The paintings of the Flemish masters Hieronymus Bosch (c.1450-1516) and Pieter Bruegel the Elder (c.1526-1569) bridge both the Late Middle Ages and the Northern Renaissance and the confessional fault lines of the Reformation and Counter-Reformation. If Bosch can be seen as the last great painter of the Middle Ages, then Bruegel is the first truly modern and secular artist. None of his works were painted for the Church. While Bruegel was clearly influenced by Bosch, his art is informed by the ideals of humanism and the Renaissance. Both are incomparable artists of mimetic contagion and desire, of showing what happens when human desire is not focused on God. In what can be termed their “theologies of despair,” both artists’ pessimistic view of humankind reveals the seismic cultural and theological rifts of their time. There is little that is redemptive about the work of both artists. Bosch is essentially an infernal artist, while Brueghel is the artist of indifference. Both were artist moralists. While Bosch’s religious art is explicit, Bruegel’s is subtler: his is a hidden theology. Both share common themes. In this paper, Dr. O’Hara will focus on select works of both artists to illustrate and further explore their theological themes using the mimetic theory of René Girard.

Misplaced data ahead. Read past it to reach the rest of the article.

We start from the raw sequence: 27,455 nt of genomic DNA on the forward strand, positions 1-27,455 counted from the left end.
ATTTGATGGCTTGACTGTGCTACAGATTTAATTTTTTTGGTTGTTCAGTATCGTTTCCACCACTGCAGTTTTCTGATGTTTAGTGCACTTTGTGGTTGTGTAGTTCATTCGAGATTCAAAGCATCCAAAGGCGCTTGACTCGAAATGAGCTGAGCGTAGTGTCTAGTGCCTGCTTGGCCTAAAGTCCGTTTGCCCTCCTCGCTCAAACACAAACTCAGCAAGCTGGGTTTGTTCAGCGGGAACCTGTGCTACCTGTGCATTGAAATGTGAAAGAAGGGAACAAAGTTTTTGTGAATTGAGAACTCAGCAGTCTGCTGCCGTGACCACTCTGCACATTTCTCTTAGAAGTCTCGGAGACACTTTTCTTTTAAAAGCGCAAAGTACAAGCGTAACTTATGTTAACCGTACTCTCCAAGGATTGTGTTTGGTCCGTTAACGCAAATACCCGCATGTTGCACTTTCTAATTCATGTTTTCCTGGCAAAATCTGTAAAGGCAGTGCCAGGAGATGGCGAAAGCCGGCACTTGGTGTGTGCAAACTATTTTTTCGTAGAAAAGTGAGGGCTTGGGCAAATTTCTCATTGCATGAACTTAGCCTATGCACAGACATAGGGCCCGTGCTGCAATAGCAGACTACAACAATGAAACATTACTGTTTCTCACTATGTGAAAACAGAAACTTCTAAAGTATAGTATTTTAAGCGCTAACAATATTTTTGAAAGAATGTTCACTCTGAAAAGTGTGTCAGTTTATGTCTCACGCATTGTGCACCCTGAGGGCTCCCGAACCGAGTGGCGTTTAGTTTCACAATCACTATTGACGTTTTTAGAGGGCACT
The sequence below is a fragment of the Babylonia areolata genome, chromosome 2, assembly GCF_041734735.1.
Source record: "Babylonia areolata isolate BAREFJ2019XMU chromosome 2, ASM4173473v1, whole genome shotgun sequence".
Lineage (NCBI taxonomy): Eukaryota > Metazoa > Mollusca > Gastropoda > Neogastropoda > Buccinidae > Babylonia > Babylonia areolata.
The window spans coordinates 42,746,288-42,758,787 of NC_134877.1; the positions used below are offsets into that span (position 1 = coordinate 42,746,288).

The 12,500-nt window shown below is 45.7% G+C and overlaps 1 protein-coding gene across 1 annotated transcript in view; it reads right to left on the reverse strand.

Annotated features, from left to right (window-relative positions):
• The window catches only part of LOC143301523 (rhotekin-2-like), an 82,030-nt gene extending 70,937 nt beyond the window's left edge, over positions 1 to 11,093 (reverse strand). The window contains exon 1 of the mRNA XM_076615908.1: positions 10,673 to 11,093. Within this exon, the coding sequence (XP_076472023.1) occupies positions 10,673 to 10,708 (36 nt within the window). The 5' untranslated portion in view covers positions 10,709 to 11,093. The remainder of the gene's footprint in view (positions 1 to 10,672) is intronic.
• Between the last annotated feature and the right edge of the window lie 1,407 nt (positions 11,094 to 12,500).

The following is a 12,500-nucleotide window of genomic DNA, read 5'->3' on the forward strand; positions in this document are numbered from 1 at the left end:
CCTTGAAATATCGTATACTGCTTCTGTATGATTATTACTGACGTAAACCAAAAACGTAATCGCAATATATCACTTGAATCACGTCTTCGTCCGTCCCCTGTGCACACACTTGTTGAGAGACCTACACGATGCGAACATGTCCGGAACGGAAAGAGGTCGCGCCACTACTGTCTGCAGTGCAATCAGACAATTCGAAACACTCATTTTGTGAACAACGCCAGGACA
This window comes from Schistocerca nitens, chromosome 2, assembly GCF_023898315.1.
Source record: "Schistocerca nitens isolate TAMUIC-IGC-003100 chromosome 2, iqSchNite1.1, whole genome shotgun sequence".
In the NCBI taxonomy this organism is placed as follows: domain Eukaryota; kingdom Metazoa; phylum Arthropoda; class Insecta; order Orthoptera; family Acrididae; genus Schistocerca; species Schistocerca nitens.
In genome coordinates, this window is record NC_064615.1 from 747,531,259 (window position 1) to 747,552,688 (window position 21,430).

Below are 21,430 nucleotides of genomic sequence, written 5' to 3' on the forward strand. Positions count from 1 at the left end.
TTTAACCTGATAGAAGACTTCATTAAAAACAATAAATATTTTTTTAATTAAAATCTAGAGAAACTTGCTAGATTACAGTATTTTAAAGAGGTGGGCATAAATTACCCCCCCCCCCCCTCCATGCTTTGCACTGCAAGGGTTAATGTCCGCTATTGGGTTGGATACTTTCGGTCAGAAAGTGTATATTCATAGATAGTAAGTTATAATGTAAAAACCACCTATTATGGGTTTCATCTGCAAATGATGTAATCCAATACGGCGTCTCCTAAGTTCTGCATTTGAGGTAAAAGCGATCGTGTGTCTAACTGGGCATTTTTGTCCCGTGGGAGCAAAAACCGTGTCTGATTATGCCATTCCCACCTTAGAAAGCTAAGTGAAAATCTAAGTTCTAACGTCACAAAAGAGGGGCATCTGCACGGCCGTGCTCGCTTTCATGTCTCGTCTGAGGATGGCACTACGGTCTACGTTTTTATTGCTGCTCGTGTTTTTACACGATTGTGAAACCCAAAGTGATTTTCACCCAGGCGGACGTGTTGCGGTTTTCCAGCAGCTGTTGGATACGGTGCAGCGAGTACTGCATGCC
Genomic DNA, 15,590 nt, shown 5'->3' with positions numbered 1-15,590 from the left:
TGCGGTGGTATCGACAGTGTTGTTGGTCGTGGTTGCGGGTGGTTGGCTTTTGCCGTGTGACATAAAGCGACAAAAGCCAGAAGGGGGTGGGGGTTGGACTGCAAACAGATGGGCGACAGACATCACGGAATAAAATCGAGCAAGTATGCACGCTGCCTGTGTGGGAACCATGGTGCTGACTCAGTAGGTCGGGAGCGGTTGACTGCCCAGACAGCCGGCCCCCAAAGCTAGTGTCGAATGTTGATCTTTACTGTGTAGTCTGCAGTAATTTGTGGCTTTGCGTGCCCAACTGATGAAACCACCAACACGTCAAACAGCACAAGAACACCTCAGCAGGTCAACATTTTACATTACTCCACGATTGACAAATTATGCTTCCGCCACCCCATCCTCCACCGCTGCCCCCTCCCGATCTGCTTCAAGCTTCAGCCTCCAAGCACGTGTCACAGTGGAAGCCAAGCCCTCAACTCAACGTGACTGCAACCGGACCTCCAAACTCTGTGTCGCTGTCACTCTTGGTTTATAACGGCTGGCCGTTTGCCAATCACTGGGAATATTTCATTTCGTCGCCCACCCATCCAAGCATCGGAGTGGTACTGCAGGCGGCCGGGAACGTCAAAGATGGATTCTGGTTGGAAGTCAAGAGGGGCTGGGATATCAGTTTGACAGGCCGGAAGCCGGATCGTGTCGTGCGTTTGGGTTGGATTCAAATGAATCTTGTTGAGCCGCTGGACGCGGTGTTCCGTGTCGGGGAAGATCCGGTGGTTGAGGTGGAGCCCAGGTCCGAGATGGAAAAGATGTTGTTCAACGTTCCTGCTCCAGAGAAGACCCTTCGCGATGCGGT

Dr. Alexander O’Hara, Harvard University
Dr. Alexander O’Hara is a Fulbright Fellow in the Department of Celtic Languages and Literatures at Harvard University and Honorary Fellow in the Faculty of Theology at St Patrick’s Pontifical University, Maynooth. A graduate in Medieval History of the University of St Andrews and Oxford University, he has held Research Fellowships at Trinity College Dublin, the Institute of Medieval Research at the Austrian Academy of Sciences, and the Institute for Advanced Study, Princeton. He is the author of Jonas of Bobbio and the Legacy of Columbanus (Oxford University Press, 2018), editor of Columbanus and the Peoples of Post-Roman Europe (Oxford University Press, 2018), and translator of Jonas of Bobbio: Life of Columbanus, Life of John, and Life of Vedast (Liverpool University Press, 2017). He is co-editor of St Sunniva: Irish Queen, Norwegian Patron Saint (Bergen, 2021), and his current book project concerns the cultural perception of Ireland and the Irish from Antiquity to the Anglo-Norman Conquest of Ireland.